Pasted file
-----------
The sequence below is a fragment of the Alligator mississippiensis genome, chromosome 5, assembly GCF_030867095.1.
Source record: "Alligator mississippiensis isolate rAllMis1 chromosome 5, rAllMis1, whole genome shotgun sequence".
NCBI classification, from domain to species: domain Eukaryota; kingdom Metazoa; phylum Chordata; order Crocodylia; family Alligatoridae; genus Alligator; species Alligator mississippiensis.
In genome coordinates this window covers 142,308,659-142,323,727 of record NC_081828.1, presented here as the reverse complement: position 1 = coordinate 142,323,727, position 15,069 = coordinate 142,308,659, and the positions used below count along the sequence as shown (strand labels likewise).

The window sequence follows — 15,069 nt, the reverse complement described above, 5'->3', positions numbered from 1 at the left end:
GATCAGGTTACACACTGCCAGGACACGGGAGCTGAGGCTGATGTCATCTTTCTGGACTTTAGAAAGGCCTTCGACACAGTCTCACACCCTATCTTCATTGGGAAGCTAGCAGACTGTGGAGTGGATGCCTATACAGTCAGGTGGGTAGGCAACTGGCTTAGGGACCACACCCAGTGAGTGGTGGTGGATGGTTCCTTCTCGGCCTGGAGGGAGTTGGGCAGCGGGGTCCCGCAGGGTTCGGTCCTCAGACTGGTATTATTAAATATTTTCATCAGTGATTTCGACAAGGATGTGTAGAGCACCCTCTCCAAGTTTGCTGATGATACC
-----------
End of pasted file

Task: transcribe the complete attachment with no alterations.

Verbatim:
The sequence below is a fragment of the Alligator mississippiensis genome, chromosome 5, assembly GCF_030867095.1.
Source record: "Alligator mississippiensis isolate rAllMis1 chromosome 5, rAllMis1, whole genome shotgun sequence".
NCBI classification, from domain to species: domain Eukaryota; kingdom Metazoa; phylum Chordata; order Crocodylia; family Alligatoridae; genus Alligator; species Alligator mississippiensis.
In genome coordinates this window covers 142,308,659-142,323,727 of record NC_081828.1, presented here as the reverse complement: position 1 = coordinate 142,323,727, position 15,069 = coordinate 142,308,659, and the positions used below count along the sequence as shown (strand labels likewise).

The window sequence follows — 15,069 nt, the reverse complement described above, 5'->3', positions numbered from 1 at the left end:
GATCAGGTTACACACTGCCAGGACACGGGAGCTGAGGCTGATGTCATCTTTCTGGACTTTAGAAAGGCCTTCGACACAGTCTCACACCCTATCTTCATTGGGAAGCTAGCAGACTGTGGAGTGGATGCCTATACAGTCAGGTGGGTAGGCAACTGGCTTAGGGACCACACCCAGTGAGTGGTGGTGGATGGTTCCTTCTCGGCCTGGAGGGAGTTGGGCAGCGGGGTCCCGCAGGGTTCGGTCCTCAGACTGGTATTATTAAATATTTTCATCAGTGATTTCGACAAGGATGTGTAGAGCACCCTCTCCAAGTTTGCTGATGATACC